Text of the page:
INDIANAPOLIS -- The new Commission on Improving the Status of Children in Indiana hasn’t had its first official meeting, but its chair, Indiana Supreme Court Justice Loretta Rush, has already started prodding members to get to work.
In a recent informal meeting in her chambers, Rush urged other newly appointed commission members to embrace their ambitious challenge: Figuring out how to fix the state’s fractured system of services for vulnerable children.
“It’s rough out there for kids,” Rush said later, in talking about the commission’s charge. “Rougher than it’s ever been.”
The new law that created the commission, effective July 1, came in response to revelations last year of problems at the state’s Department of Child Services and the failings of its statewide child-abuse hotline. A summer study committee found, that among things, there were children in danger who were falling through bureaucratic cracks.
But the commission’s mission goes far beyond oversight of the DCS. It’s tasked with taking a deeper look at how well – or more accurately, how poorly – a myriad of agencies, organizations, and entities are working together to help children in harm’s way.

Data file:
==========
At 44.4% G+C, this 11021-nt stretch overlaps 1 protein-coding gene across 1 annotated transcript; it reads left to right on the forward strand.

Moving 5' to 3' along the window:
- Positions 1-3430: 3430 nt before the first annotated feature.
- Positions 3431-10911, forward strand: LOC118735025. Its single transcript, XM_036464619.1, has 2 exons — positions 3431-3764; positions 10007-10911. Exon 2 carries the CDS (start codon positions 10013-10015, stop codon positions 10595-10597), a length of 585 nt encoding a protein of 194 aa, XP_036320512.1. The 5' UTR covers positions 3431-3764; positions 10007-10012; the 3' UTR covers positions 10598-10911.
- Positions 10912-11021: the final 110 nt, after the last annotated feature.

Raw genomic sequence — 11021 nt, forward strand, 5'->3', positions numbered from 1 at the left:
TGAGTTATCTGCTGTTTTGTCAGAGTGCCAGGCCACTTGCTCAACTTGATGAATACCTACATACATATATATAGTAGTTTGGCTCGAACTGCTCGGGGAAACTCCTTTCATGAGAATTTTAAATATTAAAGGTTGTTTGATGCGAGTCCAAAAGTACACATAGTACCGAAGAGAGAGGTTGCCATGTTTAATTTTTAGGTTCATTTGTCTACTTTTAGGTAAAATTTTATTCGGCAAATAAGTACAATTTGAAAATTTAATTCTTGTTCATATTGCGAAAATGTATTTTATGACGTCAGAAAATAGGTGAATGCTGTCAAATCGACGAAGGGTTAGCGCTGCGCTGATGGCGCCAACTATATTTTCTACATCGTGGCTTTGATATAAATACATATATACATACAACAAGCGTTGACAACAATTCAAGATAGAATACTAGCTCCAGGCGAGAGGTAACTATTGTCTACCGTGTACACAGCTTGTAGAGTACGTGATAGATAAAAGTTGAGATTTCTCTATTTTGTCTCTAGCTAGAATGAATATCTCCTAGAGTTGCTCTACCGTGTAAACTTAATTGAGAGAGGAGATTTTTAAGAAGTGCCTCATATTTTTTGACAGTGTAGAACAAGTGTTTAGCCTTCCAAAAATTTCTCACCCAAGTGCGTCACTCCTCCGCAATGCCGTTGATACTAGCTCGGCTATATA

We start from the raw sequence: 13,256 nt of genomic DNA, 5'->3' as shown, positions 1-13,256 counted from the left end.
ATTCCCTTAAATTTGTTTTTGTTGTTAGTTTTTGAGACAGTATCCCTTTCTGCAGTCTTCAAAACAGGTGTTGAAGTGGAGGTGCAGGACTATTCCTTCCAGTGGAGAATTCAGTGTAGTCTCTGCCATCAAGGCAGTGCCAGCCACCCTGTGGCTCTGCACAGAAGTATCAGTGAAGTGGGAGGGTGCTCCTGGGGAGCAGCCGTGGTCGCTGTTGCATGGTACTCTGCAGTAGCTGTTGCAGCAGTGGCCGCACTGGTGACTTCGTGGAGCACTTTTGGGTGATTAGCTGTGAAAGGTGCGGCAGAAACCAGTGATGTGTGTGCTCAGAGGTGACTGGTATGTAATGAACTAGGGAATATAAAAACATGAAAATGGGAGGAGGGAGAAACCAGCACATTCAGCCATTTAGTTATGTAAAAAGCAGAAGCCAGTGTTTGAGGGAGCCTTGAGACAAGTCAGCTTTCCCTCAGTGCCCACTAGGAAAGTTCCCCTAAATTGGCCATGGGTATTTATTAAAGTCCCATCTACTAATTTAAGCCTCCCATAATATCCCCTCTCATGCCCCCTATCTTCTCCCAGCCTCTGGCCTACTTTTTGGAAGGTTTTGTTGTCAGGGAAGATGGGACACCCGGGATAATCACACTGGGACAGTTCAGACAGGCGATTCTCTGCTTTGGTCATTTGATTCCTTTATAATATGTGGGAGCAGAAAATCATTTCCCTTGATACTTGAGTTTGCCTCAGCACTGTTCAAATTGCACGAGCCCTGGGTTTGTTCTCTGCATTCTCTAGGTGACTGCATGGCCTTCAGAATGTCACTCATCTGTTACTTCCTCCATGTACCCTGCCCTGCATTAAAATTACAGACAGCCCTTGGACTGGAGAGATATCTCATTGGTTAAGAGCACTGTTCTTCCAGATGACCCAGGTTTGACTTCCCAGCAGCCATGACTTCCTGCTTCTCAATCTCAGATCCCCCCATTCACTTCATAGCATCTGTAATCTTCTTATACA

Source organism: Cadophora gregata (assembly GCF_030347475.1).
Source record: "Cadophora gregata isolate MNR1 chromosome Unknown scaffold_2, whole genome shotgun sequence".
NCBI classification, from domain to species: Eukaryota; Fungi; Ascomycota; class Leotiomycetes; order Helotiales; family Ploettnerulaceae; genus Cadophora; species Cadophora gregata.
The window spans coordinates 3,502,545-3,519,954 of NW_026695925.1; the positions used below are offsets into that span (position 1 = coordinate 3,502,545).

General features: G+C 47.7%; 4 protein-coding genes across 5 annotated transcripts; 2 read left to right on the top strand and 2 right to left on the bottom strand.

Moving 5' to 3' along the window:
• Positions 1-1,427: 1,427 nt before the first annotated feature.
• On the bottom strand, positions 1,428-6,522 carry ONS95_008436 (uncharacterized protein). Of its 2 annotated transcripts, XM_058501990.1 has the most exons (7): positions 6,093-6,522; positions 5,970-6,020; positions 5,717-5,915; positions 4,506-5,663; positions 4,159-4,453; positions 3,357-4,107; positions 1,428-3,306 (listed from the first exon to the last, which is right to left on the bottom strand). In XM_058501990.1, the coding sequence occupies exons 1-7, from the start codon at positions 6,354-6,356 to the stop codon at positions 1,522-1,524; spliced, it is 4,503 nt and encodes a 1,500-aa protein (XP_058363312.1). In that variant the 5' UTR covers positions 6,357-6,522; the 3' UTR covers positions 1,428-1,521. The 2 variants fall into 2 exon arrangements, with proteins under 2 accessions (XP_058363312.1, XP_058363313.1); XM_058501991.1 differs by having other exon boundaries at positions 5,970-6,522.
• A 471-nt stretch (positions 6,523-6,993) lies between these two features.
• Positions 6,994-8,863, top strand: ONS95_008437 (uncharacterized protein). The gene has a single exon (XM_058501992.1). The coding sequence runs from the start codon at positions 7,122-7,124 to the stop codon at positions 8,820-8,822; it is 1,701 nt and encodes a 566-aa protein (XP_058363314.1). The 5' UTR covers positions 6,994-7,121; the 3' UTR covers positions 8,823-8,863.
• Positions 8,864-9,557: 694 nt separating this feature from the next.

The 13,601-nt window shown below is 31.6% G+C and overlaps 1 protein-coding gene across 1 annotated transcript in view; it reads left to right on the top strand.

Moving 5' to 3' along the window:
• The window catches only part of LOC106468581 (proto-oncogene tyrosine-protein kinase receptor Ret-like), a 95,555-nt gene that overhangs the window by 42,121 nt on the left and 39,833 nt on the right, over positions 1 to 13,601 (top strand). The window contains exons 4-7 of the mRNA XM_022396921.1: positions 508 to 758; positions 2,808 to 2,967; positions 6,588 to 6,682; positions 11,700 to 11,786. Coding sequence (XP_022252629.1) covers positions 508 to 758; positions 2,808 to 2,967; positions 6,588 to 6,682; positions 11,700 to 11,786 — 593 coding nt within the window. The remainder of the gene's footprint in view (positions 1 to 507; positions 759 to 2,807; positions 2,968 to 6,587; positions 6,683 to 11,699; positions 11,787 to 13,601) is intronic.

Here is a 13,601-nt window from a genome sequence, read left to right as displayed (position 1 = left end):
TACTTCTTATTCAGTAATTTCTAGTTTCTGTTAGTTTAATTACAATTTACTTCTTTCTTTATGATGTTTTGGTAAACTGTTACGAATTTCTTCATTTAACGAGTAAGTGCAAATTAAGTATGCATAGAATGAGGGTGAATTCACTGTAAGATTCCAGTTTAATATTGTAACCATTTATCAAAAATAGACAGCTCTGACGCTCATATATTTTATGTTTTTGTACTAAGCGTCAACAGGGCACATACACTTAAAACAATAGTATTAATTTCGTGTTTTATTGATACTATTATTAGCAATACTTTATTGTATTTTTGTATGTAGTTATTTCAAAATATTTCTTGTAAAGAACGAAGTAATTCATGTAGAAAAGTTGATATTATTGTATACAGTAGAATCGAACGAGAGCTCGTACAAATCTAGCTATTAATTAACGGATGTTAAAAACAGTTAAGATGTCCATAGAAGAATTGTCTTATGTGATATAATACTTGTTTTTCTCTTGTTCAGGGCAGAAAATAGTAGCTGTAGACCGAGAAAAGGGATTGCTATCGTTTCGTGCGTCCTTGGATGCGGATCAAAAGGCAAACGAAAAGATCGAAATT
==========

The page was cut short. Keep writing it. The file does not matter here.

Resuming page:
Rush had been pushing for such a commission for several years, based on concerns of judges like her who’d seen the need for better coordination of services for children who ended up in the court system.
She’d spent 14 years as a juvenile court judge before she was tapped for the high court, and years before that as a court-appointed advocate for children who’d been abused, neglected, or abandoned.
She’d seen how the tangle of services and programs aimed at helping children too often failed them, either from lack of coordination or by working at cross purposes.
Of the hundreds of memorable cases she’s dealt with, she talks about one that embodies the problems the commission must face: It involves a teenage girl who grew up in the chaos of mental illness and poverty, and been shuffled from foster home to foster home and in and out of different schools.